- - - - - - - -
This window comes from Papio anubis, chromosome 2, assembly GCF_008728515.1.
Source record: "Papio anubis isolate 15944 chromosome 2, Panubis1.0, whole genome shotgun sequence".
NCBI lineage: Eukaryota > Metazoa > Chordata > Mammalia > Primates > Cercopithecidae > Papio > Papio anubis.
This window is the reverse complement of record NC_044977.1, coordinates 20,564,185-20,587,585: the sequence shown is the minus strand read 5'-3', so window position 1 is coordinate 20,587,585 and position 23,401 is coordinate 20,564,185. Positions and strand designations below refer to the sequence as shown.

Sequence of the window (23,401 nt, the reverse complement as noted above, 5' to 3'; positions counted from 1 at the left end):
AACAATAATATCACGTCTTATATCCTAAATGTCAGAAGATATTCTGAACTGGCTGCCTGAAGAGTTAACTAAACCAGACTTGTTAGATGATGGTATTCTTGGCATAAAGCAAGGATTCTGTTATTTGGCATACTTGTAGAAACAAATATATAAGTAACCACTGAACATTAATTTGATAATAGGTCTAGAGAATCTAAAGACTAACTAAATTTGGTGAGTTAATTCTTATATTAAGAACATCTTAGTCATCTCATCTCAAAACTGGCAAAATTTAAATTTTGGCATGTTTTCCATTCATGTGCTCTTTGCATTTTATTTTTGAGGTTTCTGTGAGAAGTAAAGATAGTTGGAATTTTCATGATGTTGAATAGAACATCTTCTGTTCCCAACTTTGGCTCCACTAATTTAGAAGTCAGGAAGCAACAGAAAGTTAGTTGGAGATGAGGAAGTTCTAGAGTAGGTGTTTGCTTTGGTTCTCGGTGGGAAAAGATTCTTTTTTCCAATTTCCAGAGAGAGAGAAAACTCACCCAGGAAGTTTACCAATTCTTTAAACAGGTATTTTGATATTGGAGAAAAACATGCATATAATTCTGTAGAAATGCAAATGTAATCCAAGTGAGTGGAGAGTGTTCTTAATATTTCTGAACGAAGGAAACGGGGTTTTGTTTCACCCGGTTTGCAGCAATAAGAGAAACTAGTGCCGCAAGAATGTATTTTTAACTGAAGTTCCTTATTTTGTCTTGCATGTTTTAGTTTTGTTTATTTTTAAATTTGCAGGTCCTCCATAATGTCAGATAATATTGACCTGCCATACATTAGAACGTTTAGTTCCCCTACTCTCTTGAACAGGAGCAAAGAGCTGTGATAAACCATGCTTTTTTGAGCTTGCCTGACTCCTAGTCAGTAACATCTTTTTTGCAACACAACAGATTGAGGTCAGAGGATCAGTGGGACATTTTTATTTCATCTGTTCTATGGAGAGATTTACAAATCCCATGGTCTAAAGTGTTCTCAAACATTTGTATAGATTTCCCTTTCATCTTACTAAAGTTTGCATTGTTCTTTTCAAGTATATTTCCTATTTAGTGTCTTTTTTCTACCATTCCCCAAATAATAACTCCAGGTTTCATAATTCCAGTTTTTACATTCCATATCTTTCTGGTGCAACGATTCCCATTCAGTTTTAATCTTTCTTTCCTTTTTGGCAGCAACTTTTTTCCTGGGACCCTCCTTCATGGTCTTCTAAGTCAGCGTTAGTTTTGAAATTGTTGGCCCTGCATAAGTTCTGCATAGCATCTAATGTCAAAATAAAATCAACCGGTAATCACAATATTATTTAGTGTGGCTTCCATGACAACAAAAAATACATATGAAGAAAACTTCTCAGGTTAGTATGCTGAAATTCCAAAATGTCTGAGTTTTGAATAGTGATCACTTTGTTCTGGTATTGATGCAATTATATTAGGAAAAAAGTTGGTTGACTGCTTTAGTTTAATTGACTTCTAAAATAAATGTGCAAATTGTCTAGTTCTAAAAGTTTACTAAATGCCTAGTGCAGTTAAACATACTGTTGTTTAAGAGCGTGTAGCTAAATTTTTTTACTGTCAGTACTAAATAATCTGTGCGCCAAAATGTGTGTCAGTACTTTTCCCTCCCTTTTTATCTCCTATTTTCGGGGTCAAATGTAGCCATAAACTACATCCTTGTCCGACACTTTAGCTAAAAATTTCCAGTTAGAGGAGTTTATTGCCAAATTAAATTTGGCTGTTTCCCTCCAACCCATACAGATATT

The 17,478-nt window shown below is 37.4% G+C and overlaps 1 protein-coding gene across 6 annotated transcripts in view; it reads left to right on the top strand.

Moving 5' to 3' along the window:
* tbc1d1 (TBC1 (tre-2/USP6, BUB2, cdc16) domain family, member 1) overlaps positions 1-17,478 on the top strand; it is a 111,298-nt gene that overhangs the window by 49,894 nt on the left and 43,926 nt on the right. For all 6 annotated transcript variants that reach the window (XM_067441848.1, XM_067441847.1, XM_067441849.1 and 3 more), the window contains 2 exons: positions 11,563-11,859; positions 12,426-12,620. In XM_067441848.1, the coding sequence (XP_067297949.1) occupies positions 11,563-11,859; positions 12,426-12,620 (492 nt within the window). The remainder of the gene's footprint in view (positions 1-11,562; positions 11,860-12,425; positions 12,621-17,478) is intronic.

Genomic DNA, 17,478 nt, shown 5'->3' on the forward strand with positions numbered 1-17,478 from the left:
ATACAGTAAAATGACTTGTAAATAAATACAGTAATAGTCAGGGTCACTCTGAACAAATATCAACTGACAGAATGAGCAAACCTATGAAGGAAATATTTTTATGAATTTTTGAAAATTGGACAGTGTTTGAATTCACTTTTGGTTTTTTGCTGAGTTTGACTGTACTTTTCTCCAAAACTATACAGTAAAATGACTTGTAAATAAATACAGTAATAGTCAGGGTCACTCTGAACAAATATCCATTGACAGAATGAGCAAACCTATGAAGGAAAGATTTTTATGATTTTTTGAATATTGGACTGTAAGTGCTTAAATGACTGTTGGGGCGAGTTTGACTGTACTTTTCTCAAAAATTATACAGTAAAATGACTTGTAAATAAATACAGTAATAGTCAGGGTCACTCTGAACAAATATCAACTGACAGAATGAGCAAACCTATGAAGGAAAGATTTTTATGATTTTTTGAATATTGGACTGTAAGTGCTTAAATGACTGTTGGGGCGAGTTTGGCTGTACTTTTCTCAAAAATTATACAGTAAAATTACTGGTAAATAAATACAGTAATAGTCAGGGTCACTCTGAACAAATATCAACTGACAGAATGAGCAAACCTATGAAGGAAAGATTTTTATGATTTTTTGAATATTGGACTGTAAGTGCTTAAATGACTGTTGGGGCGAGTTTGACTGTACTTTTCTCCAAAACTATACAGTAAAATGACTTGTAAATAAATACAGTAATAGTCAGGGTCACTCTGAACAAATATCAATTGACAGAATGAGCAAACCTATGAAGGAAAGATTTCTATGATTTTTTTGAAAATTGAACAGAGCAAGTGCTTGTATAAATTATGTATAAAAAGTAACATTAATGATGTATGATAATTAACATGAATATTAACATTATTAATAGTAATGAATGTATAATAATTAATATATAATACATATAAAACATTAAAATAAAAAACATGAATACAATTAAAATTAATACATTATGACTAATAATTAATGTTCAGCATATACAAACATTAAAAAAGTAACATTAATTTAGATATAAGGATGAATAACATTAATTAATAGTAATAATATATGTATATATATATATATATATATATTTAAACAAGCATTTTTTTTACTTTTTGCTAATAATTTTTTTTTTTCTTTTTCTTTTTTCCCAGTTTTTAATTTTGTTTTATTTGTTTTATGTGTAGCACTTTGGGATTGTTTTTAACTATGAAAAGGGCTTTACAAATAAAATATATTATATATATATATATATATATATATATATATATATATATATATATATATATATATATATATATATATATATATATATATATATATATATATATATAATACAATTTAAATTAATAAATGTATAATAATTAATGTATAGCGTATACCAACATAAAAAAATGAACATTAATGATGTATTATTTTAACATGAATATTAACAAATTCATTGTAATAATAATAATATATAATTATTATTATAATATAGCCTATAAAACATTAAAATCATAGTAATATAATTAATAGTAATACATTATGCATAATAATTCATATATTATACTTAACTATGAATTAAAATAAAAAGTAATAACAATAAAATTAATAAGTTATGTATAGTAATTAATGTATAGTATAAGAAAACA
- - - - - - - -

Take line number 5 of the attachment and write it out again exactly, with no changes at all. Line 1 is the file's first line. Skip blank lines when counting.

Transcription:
Sequence of the window (23,401 nt, the reverse complement as noted above, 5' to 3'; positions counted from 1 at the left end):